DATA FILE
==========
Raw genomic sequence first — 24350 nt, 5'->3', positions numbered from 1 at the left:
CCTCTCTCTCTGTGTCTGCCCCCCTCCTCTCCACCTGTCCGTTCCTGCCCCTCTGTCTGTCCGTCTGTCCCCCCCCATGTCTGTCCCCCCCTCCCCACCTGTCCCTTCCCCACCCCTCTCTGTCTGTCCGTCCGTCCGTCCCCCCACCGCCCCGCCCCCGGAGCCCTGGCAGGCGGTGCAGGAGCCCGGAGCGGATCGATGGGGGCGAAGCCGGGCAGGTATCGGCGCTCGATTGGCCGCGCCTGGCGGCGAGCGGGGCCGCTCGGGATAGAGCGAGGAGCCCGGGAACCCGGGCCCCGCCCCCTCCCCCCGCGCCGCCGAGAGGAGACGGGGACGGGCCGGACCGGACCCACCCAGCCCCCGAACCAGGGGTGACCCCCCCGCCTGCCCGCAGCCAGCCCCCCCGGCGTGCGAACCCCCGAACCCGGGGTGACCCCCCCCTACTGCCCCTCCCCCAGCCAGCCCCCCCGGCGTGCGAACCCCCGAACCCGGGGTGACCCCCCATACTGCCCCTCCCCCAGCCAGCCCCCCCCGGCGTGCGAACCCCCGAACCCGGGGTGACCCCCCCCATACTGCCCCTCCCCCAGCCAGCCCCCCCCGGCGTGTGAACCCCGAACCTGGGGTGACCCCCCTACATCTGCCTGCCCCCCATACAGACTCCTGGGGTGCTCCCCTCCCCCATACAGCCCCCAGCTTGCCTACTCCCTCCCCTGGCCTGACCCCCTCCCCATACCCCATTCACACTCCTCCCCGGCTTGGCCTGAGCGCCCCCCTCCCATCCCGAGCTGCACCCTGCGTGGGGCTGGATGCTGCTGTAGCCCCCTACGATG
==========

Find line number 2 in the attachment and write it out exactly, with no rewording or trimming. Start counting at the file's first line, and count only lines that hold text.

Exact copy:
CCTCTCTCTCTGTGTCTGCCCCCCTCCTCTCCACCTGTCCGTTCCTGCCCCTCTGTCTGTCCGTCTGTCCCCCCCCATGTCTGTCCCCCCCTCCCCACCTGTCCCTTCCCCACCCCTCTCTGTCTGTCCGTCCGTCCGTCCCCCCACCGCCCCGCCCCCGGAGCCCTGGCAGGCGGTGCAGGAGCCCGGAGCGGATCGATGGGGGCGAAGCCGGGCAGGTATCGGCGCTCGATTGGCCGCGCCTGGCGGCGAGCGGGGCCGCTCGGGATAGAGCGAGGAGCCCGGGAACCCGGGCCCCGCCCCCTCCCCCCGCGCCGCCGAGAGGAGACGGGGACGGGCCGGACCGGACCCACCCAGCCCCCGAACCAGGGGTGACCCCCCCGCCTGCCCGCAGCCAGCCCCCCCGGCGTGCGAACCCCCGAACCCGGGGTGACCCCCCCCTACTGCCCCTCCCCCAGCCAGCCCCCCCGGCGTGCGAACCCCCGAACCCGGGGTGACCCCCCATACTGCCCCTCCCCCAGCCAGCCCCCCCCGGCGTGCGAACCCCCGAACCCGGGGTGACCCCCCCCATACTGCCCCTCCCCCAGCCAGCCCCCCCCGGCGTGTGAACCCCGAACCTGGGGTGACCCCCCTACATCTGCCTGCCCCCCATACAGACTCCTGGGGTGCTCCCCTCCCCCATACAGCCCCCAGCTTGCCTACTCCCTCCCCTGGCCTGACCCCCTCCCCATACCCCATTCACACTCCTCCCCGGCTTGGCCTGAGCGCCCCCCTCCCATCCCGAGCTGCACCCTGCGTGGGGCTGGATGCTGCTGTAGCCCCCTACGATG